Subordinators:
Sentence connectors:
Phrase linkers:
introduce a dependent
clause that must be joined
to complete a sentence
Introduce a complete
sentence
Introduce a noun phrase
--
Furthermore,
In addition,
Moreover,
Also
Additionally,
Another thing to note
is
What is more,
In addition to…
As well as…
Informal: So, Another thing is, In any case, Besides,…= not acceptable
Adversativity: opposition (emphatic contrast)
Subordinators:
Sentence connectors:
Phrase linkers:
introduce a dependent
clause that must be joined
to complete a sentence
Introduce a complete
sentence
Introduce a noun phrase
Although
Even though
However,
Nevertheless,
Nonetheless,
Despite
In spite of
Cause and effect
Subordinators:
Sentence connectors:
Phrase linkers:
introduce a dependent
clause that must be joined
to complete a sentence
Introduce a complete
sentence
Introduce a noun phrase
Because
Since
Insofar as
Therefore,
As a result,
Consequently,
Hence,
Thus**,
Because of
Due to
As a result of
Owing to
Informal: So, Then, … = unacceptable
Clarification
Subordinators:
Sentence connectors:
Phrase linkers:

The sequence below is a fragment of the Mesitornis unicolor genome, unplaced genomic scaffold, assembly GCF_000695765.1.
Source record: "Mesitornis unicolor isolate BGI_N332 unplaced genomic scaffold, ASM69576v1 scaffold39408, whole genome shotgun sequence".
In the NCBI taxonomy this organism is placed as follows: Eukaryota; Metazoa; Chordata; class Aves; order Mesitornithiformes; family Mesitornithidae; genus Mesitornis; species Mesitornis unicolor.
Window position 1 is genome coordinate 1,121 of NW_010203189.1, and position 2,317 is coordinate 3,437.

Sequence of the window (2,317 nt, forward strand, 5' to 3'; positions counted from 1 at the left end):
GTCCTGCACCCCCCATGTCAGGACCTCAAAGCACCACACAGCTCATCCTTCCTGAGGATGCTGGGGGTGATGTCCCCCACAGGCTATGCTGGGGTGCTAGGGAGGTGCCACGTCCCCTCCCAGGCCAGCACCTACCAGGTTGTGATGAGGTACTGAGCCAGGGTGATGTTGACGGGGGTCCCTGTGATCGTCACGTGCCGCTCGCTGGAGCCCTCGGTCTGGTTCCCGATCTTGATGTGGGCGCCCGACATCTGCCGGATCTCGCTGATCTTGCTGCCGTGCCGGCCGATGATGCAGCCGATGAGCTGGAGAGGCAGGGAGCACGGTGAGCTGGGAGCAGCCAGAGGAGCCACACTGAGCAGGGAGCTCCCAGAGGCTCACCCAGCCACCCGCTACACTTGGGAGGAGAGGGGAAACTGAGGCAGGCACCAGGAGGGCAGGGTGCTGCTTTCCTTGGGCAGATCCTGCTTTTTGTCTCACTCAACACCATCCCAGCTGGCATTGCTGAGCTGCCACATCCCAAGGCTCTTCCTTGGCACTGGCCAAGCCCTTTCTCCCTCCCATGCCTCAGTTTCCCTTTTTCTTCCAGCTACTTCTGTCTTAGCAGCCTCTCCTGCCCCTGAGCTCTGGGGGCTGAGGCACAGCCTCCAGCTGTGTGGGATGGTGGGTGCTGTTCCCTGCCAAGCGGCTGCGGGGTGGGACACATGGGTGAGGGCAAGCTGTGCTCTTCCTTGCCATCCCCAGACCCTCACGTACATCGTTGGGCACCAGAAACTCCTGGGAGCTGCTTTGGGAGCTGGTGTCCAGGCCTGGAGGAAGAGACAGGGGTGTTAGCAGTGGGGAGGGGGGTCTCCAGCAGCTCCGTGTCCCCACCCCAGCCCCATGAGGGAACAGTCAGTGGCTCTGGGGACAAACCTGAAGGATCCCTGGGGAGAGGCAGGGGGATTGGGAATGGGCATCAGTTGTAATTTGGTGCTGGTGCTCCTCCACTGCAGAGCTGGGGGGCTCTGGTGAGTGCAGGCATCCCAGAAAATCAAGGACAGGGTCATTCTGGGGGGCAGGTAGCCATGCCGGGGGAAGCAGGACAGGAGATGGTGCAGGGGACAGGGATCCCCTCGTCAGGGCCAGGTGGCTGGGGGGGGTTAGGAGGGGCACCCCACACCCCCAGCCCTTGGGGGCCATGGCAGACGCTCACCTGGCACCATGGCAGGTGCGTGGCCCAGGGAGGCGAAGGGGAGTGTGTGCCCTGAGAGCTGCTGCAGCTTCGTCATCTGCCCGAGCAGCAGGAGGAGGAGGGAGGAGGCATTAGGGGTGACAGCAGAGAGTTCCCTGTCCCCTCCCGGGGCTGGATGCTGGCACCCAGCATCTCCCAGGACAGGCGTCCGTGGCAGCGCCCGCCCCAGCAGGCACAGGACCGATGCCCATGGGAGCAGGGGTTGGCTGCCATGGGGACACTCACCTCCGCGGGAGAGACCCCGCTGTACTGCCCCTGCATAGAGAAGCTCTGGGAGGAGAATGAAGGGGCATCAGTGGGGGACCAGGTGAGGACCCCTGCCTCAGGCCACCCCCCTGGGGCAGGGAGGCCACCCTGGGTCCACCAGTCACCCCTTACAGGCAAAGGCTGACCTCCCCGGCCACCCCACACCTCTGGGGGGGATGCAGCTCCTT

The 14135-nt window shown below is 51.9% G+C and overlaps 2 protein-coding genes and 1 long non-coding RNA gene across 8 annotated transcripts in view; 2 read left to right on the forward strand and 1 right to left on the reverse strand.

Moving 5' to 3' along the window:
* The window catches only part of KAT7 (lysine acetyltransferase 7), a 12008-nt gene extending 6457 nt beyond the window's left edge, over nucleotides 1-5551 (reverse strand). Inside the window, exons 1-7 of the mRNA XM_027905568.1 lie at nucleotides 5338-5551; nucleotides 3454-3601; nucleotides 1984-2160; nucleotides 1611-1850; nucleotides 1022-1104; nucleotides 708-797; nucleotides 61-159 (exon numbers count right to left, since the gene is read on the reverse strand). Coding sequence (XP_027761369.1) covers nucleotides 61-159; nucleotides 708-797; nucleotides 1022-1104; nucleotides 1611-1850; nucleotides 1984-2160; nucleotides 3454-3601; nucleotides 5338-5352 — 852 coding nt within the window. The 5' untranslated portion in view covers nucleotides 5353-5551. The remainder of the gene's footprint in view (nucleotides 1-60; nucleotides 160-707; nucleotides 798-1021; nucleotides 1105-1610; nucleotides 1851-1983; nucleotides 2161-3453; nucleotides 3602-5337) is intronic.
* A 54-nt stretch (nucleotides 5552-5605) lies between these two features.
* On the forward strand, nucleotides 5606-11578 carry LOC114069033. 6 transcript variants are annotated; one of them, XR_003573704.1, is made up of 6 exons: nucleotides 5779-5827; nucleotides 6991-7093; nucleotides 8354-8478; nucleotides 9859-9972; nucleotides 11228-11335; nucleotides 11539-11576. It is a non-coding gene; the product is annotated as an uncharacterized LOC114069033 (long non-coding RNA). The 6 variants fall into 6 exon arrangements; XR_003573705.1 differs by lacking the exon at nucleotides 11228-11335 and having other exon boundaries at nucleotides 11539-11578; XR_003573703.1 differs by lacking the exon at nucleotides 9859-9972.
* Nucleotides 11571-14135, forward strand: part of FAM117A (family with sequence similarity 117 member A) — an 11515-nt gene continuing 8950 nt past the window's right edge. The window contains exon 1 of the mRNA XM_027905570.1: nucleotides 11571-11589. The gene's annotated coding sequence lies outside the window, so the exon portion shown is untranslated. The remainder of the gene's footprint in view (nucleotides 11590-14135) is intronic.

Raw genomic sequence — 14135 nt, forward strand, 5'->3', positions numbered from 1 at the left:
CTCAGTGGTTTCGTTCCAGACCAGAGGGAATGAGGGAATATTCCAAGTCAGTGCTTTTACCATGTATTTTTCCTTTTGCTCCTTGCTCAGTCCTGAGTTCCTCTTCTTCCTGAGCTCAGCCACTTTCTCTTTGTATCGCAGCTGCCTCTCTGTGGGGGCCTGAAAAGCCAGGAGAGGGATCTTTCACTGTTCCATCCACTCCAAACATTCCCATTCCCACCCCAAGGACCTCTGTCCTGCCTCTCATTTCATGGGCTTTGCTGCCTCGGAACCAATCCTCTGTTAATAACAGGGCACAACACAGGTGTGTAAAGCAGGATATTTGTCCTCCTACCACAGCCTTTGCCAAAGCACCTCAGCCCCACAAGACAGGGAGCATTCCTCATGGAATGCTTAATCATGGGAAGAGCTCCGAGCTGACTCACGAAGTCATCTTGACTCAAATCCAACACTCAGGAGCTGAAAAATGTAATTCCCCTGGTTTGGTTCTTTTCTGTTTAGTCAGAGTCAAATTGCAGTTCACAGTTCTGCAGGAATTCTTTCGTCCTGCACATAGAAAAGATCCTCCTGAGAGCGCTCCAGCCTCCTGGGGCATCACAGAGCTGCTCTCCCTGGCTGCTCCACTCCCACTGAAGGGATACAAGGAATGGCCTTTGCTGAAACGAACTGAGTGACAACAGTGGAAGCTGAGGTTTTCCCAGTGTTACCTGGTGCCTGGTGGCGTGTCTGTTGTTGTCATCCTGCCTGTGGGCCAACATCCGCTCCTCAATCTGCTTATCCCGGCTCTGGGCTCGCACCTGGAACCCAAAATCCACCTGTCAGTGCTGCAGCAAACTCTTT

introduce a dependent
clause that must be joined
to complete a sentence
Introduce a complete
sentence
Introduce a noun phrase
--
In other words,
That is to say (i.e.)
--
Contrast: difference
Subordinators:
Sentence connectors:
Phrase linkers:
introduce a dependent
clause that must be joined
to complete a sentence
Introduce a complete
sentence
Introduce a noun phrase
While
Whereas
In contrast,
However,
On the other hand,
Conversely,
Meanwhile,
Unlike
Generalization
Subordinators
Sentence Connectors
Phrase linkers
On the whole,
In general,
Broadly speaking,
To a great extent,
Overall,
Apart from,
Except for,
(exceptions to
generalizations)
Illustration
Subordinators:
Sentence connectors:
Phrase linkers:
introduce a dependent
clause that must be joined
to complete a sentence
Introduce a complete
sentence
Introduce a noun phrase
inside a sentence
--
For example,
For instance,
especially
specifically
for example
for instance